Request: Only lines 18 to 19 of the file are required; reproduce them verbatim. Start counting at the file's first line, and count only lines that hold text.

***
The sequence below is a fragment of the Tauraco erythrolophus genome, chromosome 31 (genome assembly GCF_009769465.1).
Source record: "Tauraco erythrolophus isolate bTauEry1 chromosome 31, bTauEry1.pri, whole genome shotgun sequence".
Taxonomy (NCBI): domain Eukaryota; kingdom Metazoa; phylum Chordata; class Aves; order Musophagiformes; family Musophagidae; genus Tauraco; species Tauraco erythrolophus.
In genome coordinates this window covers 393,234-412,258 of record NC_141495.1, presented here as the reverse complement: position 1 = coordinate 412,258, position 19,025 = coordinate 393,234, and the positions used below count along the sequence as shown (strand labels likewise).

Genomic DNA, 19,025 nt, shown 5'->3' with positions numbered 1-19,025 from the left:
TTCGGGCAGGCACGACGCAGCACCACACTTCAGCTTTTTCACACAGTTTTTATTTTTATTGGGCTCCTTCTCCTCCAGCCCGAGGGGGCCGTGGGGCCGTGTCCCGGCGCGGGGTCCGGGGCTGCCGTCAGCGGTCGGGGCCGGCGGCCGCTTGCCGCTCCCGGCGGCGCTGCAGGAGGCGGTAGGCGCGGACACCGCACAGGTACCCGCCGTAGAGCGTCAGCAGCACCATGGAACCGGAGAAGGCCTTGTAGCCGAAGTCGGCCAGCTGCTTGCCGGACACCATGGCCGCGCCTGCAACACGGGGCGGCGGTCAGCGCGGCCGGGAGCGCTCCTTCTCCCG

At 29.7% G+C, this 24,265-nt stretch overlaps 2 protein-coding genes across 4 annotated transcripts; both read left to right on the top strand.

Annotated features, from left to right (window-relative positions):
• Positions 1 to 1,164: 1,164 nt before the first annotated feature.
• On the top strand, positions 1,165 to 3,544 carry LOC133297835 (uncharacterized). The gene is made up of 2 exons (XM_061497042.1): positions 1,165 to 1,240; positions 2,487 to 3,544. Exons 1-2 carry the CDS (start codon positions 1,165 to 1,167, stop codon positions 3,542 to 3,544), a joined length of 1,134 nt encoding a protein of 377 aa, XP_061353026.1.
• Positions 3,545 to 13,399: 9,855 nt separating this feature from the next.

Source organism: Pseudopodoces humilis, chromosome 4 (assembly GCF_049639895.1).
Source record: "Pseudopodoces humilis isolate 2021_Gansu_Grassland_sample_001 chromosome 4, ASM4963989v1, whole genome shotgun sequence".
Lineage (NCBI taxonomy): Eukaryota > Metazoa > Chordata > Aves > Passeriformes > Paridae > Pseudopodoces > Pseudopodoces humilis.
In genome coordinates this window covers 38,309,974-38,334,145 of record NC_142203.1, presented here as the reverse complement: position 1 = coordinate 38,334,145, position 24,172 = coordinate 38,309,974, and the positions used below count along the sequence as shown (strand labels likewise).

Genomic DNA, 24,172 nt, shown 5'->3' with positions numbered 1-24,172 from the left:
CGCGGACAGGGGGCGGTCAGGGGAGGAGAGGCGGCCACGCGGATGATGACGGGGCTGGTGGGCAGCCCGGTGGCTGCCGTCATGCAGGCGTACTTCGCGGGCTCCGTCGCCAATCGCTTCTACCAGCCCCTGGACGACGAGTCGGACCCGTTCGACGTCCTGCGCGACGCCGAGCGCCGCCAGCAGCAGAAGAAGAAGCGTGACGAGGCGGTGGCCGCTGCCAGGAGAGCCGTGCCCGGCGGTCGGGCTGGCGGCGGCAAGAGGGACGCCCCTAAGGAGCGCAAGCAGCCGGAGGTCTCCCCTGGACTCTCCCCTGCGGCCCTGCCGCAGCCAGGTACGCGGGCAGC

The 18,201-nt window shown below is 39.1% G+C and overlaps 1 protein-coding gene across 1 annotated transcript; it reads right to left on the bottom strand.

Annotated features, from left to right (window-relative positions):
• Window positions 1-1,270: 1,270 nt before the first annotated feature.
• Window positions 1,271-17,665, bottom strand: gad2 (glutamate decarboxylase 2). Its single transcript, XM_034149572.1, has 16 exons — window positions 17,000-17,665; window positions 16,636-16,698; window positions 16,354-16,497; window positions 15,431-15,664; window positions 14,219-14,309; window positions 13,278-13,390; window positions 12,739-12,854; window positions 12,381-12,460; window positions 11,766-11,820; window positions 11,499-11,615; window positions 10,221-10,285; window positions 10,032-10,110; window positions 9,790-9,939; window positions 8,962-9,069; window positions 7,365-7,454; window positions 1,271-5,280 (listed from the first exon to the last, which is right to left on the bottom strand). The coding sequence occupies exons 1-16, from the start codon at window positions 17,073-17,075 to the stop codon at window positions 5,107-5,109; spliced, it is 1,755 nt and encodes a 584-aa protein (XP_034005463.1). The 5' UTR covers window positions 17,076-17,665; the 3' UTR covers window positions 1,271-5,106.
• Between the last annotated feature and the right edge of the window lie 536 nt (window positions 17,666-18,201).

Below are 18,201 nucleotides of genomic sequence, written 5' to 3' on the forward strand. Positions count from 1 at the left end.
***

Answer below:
The 18,201-nt window shown below is 39.1% G+C and overlaps 1 protein-coding gene across 1 annotated transcript; it reads right to left on the bottom strand.

Annotated features, from left to right (window-relative positions):